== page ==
According to the article, the best example is Project 885 Yasen-class nuclear attack submarine the K-329 Severodvinsk. Its construction started in 1993, and it entered service in 2014.
Despite the fact that the vessel had been repeatedly delayed due to financial problems and many of its components were rendered obsolete, the Severodvinsk is "the most capable submarine in the Russian fleet."
"We’ll be facing tough potential opponents. One only has to look at the Severodvinsk, Russia’s version of a SSGN [nuclear guided missile submarine]. I am so impressed with this ship that I had Carderock build a model from unclassified data," the article cited US Rear Admiral Dave Johnson, Naval Sea Systems Command’s program executive officer.
The Severodvinsk boasts many of the automation technologies the USSR developed during the 1970s and 1980s with the Project 705 Lira-class boats, known by their NATO-code name as the Alfa-class.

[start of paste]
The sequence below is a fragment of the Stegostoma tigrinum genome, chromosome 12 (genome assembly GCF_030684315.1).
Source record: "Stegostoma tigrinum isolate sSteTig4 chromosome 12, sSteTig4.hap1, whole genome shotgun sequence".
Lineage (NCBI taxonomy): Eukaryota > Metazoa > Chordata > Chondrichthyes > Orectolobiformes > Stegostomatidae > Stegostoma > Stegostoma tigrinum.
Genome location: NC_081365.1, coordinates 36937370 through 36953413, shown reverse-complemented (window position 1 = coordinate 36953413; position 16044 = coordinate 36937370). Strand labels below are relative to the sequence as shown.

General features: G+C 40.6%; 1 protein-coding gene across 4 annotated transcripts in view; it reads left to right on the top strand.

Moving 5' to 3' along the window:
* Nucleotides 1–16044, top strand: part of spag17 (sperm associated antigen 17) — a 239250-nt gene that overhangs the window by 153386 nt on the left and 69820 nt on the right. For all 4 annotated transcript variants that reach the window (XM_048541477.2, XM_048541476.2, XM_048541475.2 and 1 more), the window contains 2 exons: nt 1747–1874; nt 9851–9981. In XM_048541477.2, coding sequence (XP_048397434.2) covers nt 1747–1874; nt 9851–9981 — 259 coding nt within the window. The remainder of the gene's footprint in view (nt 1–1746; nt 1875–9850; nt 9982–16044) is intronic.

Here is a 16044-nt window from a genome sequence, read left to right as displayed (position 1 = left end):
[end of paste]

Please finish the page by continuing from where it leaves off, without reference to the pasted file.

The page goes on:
According to some reports, the vessel might reach a maximum speed of 35-40 knots. It is much quitter that previous Russian submarines and has a maximum silent speed of 20 knots.
According to Russian media reports, the Severodvinsk is much lighter than other Soviet submarine designs. It has hybrid design, with a lighter structure over the pressure hull.
Another unique feature of the vessel is a spherical bow sonar called the Irtysh-Amfora.
The Severodvinsk has eight torpedo tubes, four of which are 650 mm tubes and the rest are 533 mm. Combat Fleets of the World estimates that the Yasen-class may carry 30 torpedoes.
The Kazan is expected to be equipped with improved sensors and weapons systems compared to the Severodvinsk. It is also quieter than the Severodvinsk, according to the article.
The Russian Navy plans to procure at least eight Yasen-class attack vessels. Four boats have already been ordered, with a third vessel, the Novosibirsk, having been laid down in 2013.